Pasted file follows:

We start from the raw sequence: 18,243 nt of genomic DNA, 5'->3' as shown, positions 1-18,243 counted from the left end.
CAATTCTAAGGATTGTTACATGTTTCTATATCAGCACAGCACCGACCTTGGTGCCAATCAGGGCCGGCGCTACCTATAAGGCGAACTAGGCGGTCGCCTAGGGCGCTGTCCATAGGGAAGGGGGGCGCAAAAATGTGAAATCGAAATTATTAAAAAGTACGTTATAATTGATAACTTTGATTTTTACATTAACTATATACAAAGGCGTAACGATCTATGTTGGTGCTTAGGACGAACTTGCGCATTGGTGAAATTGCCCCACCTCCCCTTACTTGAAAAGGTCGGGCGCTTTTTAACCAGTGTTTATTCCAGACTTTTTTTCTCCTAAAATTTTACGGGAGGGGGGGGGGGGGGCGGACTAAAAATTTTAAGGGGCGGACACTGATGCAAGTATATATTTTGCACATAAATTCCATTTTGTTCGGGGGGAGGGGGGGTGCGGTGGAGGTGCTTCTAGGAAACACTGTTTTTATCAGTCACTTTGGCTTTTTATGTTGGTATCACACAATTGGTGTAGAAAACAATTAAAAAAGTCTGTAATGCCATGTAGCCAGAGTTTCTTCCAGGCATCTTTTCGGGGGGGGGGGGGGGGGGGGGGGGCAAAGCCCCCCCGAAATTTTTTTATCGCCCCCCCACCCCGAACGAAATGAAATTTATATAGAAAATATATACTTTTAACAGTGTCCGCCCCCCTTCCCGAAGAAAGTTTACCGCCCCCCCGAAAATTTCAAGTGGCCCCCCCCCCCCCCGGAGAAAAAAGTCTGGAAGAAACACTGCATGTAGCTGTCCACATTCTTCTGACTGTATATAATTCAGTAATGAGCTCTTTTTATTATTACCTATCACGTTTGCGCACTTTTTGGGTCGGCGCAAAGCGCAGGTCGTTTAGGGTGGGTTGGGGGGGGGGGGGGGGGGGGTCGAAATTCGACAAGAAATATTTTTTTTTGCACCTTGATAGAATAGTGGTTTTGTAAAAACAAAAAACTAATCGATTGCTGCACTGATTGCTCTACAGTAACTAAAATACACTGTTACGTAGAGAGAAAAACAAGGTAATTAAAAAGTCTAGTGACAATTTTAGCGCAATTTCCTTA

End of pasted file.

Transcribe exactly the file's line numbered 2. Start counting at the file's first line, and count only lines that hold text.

CAATTCTAAGGATTGTTACATGTTTCTATATCAGCACAGCACCGACCTTGGTGCCAATCAGGGCCGGCGCTACCTATAAGGCGAACTAGGCGGTCGCCTAGGGCGCTGTCCATAGGGAAGGGGGGCGCAAAAATGTGAAATCGAAATTATTAAAAAGTACGTTATAATTGATAACTTTGATTTTTACATTAACTATATACAAAGGCGTAACGATCTATGTTGGTGCTTAGGACGAACTTGCGCATTGGTGAAATTGCCCCACCTCCCCTTACTTGAAAAGGTCGGGCGCTTTTTAACCAGTGTTTATTCCAGACTTTTTTTCTCCTAAAATTTTACGGGAGGGGGGGGGGGGGGCGGACTAAAAATTTTAAGGGGCGGACACTGATGCAAGTATATATTTTGCACATAAATTCCATTTTGTTCGGGGGGAGGGGGGGTGCGGTGGAGGTGCTTCTAGGAAACACTGTTTTTATCAGTCACTTTGGCTTTTTATGTTGGTATCACACAATTGGTGTAGAAAACAATTAAAAAAGTCTGTAATGCCATGTAGCCAGAGTTTCTTCCAGGCATCTTTTCGGGGGGGGGGGGGGGGGGGGGGGGCAAAGCCCCCCCGAAATTTTTTTATCGCCCCCCCACCCCGAACGAAATGAAATTTATATAGAAAATATATACTTTTAACAGTGTCCGCCCCCCTTCCCGAAGAAAGTTTACCGCCCCCCCGAAAATTTCAAGTGGCCCCCCCCCCCCCCGGAGAAAAAAGTCTGGAAGAAACACTGCATGTAGCTGTCCACATTCTTCTGACTGTATATAATTCAGTAATGAGCTCTTTTTATTATTACCTATCACGTTTGCGCACTTTTTGGGTCGGCGCAAAGCGCAGGTCGTTTAGGGTGGGTTGGGGGGGGGGGGGGGGGGGGTCGAAATTCGACAAGAAATATTTTTTTTTGCACCTTGATAGAATAGTGGTTTTGTAAAAACAAAAAACTAATCGATTGCTGCACTGATTGCTCTACAGTAACTAAAATACACTGTTACGTAGAGAGAAAAACAAGGTAATTAAAAAGTCTAGTGACAATTTTAGCGCAATTTCCTTA